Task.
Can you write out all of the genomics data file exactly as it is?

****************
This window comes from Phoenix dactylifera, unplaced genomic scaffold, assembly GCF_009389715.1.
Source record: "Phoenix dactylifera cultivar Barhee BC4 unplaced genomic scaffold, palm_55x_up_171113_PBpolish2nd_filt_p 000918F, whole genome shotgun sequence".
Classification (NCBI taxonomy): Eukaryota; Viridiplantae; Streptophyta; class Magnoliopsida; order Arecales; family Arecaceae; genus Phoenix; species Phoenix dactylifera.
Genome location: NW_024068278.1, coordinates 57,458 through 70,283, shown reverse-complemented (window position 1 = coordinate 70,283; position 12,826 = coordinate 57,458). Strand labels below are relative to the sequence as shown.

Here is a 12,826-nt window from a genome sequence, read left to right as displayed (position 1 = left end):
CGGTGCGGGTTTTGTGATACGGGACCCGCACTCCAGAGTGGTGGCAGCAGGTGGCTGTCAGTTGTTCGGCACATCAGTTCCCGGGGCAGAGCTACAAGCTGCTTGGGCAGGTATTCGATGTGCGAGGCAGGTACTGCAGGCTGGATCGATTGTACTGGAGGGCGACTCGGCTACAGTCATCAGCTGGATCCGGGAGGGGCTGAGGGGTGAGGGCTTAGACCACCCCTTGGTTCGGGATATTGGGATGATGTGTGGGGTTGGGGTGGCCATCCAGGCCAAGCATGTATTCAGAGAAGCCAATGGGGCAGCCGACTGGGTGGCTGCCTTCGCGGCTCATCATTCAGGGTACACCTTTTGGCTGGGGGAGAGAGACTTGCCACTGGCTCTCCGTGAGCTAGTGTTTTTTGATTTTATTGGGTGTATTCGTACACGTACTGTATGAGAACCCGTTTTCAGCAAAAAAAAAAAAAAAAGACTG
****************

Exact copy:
This window comes from Phoenix dactylifera, unplaced genomic scaffold, assembly GCF_009389715.1.
Source record: "Phoenix dactylifera cultivar Barhee BC4 unplaced genomic scaffold, palm_55x_up_171113_PBpolish2nd_filt_p 000918F, whole genome shotgun sequence".
Classification (NCBI taxonomy): Eukaryota; Viridiplantae; Streptophyta; class Magnoliopsida; order Arecales; family Arecaceae; genus Phoenix; species Phoenix dactylifera.
Genome location: NW_024068278.1, coordinates 57,458 through 70,283, shown reverse-complemented (window position 1 = coordinate 70,283; position 12,826 = coordinate 57,458). Strand labels below are relative to the sequence as shown.

Here is a 12,826-nt window from a genome sequence, read left to right as displayed (position 1 = left end):
CGGTGCGGGTTTTGTGATACGGGACCCGCACTCCAGAGTGGTGGCAGCAGGTGGCTGTCAGTTGTTCGGCACATCAGTTCCCGGGGCAGAGCTACAAGCTGCTTGGGCAGGTATTCGATGTGCGAGGCAGGTACTGCAGGCTGGATCGATTGTACTGGAGGGCGACTCGGCTACAGTCATCAGCTGGATCCGGGAGGGGCTGAGGGGTGAGGGCTTAGACCACCCCTTGGTTCGGGATATTGGGATGATGTGTGGGGTTGGGGTGGCCATCCAGGCCAAGCATGTATTCAGAGAAGCCAATGGGGCAGCCGACTGGGTGGCTGCCTTCGCGGCTCATCATTCAGGGTACACCTTTTGGCTGGGGGAGAGAGACTTGCCACTGGCTCTCCGTGAGCTAGTGTTTTTTGATTTTATTGGGTGTATTCGTACACGTACTGTATGAGAACCCGTTTTCAGCAAAAAAAAAAAAAAAAGACTG